ADA Compliance for websites, mobile web, and digital interfaces is USA law. This might be news! But everybody was supposed to be compliant as of January under WCAG standards version 2.0.
Version 2.1 was released on 5 June 2018 and of course, you are expected to keep up with new versions of the standard.
But it shouldn’t be “supposed to.” It should be “want to.”
If you have an office, you know you have to follow ADA standards. You don’t build a second building for people with ADA needs. You make your one building work for everybody.
The same is true with your digital interfaces. We don’t build a separate website for people with vision, mobility, and hearing issues. We design and refine the single website to work for everybody. And yes, it can be done.
What does accessibility include?
Accessibility focuses on making your website work easily for people with vision issues (8.1 million people), mobility issues (30 million people, of which 20 million have issues lifting or grasping objects), and hearing issues (7.6 million people). Numbers are based on the 2010 US Census.
Increasingly, we are also talking about cognitive and mental health issues and how they relate to accessibility. For example, someone who has cognitive issues may need more time to take care of a task; don’t “time them out” too quickly. People with memory issues may need more clues or clarity related to what they are doing and what to do next.
Even if some people have more than one of these, this is tens of millions of Americans identifying as disabled. It’s not a small amount of people we can write off, disregard, or ignore. Americans with disabilities are your customers, and you need to care about all of your customers.
Vision issues might be color blindness, partial blindness, or complete blindness. The color blind can’t distinguish certain colors. And those with partial or total blindness might use screen readers, which speak what they see on the page. We also want to make sure that foreground text colors can be easily read on background colors, especially in navigation, buttons, headers, and footers. Pink words on a grey background might sound fun but never sacrifice readability for visual design.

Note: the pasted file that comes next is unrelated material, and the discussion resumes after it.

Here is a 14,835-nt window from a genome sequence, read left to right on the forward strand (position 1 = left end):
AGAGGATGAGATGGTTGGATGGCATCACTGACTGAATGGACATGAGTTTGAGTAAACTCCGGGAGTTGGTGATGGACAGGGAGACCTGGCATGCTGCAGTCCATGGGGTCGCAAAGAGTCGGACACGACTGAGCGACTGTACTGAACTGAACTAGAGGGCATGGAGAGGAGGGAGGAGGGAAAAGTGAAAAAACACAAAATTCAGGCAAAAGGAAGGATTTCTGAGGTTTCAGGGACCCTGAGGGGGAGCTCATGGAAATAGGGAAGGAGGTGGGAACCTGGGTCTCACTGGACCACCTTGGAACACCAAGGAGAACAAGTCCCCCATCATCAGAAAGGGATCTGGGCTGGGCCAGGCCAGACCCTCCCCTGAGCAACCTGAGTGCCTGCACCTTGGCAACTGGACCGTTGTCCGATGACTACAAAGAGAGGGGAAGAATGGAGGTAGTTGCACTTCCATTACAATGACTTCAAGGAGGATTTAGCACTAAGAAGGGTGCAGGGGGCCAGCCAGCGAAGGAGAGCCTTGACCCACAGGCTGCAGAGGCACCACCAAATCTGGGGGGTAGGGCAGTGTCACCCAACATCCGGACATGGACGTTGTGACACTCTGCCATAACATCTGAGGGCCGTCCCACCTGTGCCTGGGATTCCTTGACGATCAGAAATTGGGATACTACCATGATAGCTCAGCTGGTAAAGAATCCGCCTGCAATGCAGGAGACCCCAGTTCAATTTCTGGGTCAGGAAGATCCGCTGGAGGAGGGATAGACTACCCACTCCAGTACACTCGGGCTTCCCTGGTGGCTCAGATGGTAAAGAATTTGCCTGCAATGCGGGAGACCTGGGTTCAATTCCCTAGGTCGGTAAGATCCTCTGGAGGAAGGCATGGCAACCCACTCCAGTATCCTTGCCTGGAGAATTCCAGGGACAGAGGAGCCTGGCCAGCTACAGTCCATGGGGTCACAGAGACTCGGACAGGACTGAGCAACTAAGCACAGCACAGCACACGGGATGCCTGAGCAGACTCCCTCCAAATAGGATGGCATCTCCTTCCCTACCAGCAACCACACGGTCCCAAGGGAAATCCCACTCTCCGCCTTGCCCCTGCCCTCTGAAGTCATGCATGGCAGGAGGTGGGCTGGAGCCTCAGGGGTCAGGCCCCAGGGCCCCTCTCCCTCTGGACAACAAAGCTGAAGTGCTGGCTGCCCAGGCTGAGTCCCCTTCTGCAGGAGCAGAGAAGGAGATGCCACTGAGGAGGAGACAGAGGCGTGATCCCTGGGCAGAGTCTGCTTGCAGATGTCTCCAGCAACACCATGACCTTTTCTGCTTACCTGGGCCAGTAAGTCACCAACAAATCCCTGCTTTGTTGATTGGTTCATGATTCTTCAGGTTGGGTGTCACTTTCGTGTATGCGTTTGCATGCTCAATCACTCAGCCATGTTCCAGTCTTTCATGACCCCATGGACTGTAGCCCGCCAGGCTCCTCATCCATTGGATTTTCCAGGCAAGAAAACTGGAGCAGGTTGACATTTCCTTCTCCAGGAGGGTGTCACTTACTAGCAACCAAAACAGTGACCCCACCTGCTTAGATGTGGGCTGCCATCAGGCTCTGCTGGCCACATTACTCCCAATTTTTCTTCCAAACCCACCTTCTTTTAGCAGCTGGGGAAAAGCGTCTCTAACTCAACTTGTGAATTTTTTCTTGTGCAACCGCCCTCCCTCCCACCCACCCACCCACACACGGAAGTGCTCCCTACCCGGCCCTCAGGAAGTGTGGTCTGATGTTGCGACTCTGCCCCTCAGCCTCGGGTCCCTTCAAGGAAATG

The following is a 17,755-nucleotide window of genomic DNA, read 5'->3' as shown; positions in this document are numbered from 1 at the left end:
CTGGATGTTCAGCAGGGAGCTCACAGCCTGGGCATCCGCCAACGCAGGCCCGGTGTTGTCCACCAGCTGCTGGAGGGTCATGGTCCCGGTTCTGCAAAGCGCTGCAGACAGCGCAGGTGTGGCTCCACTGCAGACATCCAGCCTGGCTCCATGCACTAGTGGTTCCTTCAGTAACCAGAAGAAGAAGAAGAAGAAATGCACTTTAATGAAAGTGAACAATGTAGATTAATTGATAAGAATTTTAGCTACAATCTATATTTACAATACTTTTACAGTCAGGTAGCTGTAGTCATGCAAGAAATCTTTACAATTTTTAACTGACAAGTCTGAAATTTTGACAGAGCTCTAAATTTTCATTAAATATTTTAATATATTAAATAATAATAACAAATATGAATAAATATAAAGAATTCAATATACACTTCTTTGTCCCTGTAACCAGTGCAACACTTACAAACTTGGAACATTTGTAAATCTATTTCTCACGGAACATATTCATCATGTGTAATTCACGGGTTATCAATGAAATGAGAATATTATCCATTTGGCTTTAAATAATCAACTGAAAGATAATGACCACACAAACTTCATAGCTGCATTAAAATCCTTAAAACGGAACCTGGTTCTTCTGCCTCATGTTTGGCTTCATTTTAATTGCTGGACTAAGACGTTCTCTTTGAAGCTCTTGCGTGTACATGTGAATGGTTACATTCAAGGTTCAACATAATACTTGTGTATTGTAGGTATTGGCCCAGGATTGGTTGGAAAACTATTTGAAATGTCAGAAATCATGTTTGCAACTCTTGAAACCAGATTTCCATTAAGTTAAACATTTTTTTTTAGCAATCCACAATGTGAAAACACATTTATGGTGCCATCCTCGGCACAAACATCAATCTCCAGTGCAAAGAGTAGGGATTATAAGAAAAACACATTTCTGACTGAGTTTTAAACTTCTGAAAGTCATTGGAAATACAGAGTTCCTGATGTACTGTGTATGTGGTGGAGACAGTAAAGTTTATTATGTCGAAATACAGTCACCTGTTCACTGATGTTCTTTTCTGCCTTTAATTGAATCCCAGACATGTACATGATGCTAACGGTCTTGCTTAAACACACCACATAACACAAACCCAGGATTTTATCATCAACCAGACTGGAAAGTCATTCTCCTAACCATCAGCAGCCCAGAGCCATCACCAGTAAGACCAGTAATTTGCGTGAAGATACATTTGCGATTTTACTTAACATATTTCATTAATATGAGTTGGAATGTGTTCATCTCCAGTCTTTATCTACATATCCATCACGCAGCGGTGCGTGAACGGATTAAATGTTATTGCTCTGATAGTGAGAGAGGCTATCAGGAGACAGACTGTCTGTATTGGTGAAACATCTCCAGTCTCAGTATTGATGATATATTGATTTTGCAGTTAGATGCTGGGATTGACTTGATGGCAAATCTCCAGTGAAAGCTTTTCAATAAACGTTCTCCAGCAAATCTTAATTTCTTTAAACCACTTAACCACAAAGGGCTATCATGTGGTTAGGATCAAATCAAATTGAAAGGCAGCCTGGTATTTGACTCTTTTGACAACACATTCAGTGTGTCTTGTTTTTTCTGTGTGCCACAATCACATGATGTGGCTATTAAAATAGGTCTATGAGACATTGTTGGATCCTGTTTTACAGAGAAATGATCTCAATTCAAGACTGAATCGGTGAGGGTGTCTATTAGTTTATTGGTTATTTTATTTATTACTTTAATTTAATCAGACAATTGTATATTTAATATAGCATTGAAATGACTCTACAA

Mobility is often someone who can’t use his or her hands well or at all. They can navigate the web with their voice and type through dictation.
People with hearing issues cannot hear media or audio content, which tend to be videos and podcasts.
POUR – The Guiding Principles
Perceivable – Not everybody has the same use of sight, hearing, or mobility.
Operative – Consider how people interact with your site: mouse, keyboard, voice, mouth stick, etc. Be careful of giving people time limits to do something; not all users move or think as fast as you imagine. Keep users from making mistakes. If they still do, errors should be easy to understand and fix.
Understandable – Write clearly and simply. Include alternative text and video captions. Simplify functionality where possible.
Robust – Do not limit users to certain technologies (ie: You must use Internet Explorer). Remember that some users have advanced tech features turned off. Consider that some users are still using older versions of browsers and tech.
We can help. Accessibility is part of UX and one of our sub-specialties. We offer an Accessibility Report (follow the CTA to purchase), which will check your website and mobile web for the key elements expected for compliance. Or you can have us do our UX Optimization Report (which has accessibility included) and is a larger look at your site’s UX including navigation, content, color, usability, and likelihood to convert.
What can I do for now?
While you find someone to work on your website accessibility (or hire us), here is a disclaimer you can use on your site.
[Your Company] is committed to making our website / social media accessible and user-friendly for everyone. If you are having difficulty viewing or navigating the content on our website, or notice any content, feature or functionality that you believe is not fully accessible to individuals with disabilities, please contact our [webmaster, UX expert, web designer, etc.] at [phone number and email]. If hearing impaired, please contact your preferred Relay Service for assistance. We take your feedback seriously and will consider it as we evaluate possible accommodations. Please note that [Your Company] does not control vendors of third-party digital content and to the extent possible, we strongly encourage such vendors to provide content that is accessible and user-friendly.
But don’t just disclaim. Listen to feedback. Worth with experts who can help you be not just compliant but now understanding and prioritizing the needs of those with ADA-related issues.